Millions of English people would vote for the SNP if it stood candidates down south, poll finds

The Scottish nationalists would poll far higher than the Liberal Democrats across the UK and roughly as well as Ukip

SNP leader Nicola Sturgeon on the General Election campaign trail in Glasgow Fort Shopping Park in the Glasgow East parliamentary seat
SNP leader Nicola Sturgeon on the General Election campaign trail in Glasgow Fort Shopping Park in the Glasgow East parliamentary seat

Millions of people across England and Wales would vote for the Scottish National Party if it stood candidates outside Scotland, a new survey has found.

The pollster YouGov asked voters across Britain to imagine that the SNP stood candidates across the UK and asked them who they would vote for.

The results of the experiment found that the SNP would be far more popular as the Liberal Democrats and poll roughly as well as Ukip if it stood as a UK-wide party.

The field at the UK election would have the SNP on 11% - well ahead of the Liberal Democrats on 7%, and just behind Ukip on 13%.

Large parts of Labour’s support would flee to the SNP, leaving them on 29%, with the Conservatives in the lead on 33%. Other parties, largely the Green Party, would be on 5%.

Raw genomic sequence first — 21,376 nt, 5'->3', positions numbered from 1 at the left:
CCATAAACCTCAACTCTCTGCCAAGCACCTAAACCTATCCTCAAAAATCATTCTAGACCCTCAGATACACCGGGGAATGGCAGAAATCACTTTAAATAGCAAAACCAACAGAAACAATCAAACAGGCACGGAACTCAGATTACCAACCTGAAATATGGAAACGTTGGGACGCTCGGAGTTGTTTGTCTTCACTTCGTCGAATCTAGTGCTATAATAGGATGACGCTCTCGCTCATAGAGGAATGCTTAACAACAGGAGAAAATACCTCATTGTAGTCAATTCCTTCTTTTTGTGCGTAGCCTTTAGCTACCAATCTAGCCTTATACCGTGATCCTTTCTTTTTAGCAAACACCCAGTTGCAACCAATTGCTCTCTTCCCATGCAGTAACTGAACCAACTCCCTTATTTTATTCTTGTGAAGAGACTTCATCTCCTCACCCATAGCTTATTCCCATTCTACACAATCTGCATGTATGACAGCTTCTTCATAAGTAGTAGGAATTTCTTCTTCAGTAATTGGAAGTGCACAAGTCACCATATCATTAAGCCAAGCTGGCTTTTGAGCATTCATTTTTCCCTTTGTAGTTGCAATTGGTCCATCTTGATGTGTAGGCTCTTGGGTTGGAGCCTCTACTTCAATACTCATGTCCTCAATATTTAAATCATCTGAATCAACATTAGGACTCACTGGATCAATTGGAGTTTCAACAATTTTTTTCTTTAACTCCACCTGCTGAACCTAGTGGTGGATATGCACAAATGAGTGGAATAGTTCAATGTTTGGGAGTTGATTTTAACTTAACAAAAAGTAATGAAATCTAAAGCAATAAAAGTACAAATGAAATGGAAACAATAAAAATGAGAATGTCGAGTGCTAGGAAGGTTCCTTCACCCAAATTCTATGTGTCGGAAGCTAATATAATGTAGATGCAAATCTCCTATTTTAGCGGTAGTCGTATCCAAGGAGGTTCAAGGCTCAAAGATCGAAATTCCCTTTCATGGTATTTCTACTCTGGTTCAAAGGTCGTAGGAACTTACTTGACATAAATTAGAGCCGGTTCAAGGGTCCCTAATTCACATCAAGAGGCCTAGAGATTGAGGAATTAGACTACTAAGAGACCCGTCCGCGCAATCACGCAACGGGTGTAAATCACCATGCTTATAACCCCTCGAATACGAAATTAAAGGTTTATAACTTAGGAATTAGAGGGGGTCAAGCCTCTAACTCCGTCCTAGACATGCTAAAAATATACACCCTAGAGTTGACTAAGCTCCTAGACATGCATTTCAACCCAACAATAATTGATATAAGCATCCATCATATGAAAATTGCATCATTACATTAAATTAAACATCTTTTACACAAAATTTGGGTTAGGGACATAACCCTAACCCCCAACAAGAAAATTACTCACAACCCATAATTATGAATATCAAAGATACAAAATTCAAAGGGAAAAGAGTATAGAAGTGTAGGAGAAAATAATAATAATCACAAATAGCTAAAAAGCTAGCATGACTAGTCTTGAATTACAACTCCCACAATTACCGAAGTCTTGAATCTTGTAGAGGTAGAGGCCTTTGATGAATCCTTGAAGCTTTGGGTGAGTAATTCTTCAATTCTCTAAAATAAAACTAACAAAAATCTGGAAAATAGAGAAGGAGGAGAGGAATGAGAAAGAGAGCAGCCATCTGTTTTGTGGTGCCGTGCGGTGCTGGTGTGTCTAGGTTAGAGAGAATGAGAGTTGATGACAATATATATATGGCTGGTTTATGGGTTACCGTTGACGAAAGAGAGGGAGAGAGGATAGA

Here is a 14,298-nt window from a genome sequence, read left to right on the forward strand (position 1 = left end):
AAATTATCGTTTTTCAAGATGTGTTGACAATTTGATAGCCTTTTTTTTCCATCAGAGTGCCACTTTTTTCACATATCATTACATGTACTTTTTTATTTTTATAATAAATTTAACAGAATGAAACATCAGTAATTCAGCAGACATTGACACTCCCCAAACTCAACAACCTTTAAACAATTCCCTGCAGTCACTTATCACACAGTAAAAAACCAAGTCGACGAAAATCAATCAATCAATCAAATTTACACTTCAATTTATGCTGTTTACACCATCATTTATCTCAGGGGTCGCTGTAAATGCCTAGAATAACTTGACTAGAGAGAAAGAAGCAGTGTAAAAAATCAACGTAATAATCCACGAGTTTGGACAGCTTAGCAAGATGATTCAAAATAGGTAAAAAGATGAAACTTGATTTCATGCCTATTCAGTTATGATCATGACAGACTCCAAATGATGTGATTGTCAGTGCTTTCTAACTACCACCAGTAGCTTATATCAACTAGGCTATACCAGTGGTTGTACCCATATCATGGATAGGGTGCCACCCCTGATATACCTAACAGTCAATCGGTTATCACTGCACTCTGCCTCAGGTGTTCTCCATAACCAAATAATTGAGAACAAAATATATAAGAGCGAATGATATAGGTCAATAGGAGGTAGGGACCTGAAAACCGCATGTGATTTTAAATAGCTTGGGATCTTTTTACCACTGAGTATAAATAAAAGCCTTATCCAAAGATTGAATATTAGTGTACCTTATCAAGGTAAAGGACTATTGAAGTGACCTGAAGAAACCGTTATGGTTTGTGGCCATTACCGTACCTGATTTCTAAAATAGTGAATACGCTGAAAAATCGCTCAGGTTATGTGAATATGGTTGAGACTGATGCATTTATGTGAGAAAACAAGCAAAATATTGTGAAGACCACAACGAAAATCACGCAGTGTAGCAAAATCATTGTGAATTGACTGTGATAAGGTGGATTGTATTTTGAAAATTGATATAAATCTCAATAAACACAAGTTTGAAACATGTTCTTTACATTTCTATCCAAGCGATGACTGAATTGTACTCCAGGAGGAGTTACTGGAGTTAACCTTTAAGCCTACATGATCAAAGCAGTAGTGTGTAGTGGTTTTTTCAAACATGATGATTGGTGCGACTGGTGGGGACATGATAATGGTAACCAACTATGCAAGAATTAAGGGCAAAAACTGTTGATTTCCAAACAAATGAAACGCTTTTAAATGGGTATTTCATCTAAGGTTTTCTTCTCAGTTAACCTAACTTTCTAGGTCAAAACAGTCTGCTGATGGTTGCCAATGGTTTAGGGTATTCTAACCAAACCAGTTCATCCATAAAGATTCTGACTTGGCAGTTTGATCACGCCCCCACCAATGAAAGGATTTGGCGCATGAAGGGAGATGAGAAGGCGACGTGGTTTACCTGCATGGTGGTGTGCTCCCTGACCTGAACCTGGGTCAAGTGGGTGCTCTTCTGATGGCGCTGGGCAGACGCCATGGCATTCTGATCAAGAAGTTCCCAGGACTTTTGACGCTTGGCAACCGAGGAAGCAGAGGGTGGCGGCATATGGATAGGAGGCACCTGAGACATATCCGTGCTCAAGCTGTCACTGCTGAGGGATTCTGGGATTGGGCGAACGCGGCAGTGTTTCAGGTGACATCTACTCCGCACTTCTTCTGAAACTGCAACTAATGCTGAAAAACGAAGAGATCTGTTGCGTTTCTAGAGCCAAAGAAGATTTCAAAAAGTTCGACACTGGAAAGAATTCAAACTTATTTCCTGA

The Scottish National Party, which campaigns for Scottish Independence and runs a majority government in the devolved Scottish Parliament, only stands candidates in Scotland.

SNP leader Nicola Sturgeon has ruled out standing candidates in England and Wales after an impressive performance in the televised leaders’ debates led to thousands of English people to inquire whether they could vote for her.

“I've been overwhelmed by people in other parts of the UK saying that they wish they could vote SNP!” she wrote in her column for Glasgow’s local Evening Times paper.

“Despite the encouragement from many, we will resist the temptation to stand candidates [in other parts of the UK].”

The pollster also asked voters whether they would vote for Plaid Cymru, the national party of Wales. Plaid scored 2% of the nationwide vote, gaining at least some votes in every region of the UK except Scotland.

Northern Ireland was not included in the survey as it is normally polled separately due to its dramatically different party system.

The UK electorate is roughly 46 million people in size; taking into account usual turnout and excluding Northern Ireland’s population somewhere between two and three million people across England and Wales would vote for the SNP.

The SNP is on course to take nearly every seat in Scotland, with Labour, traditionally strong, facing a near-wipeout.


The Independent has got together with May2015.com to produce a poll of polls that produces the most up-to-date data in as close to real time as is possible.

Click the buttons below to explore how the main parties' fortunes have changed:

All data, polls and graphics are courtesy of May2015.com. Click through for daily analysis, in-depth features and all the data you need. (All historical data used is provided by UK Polling Report)

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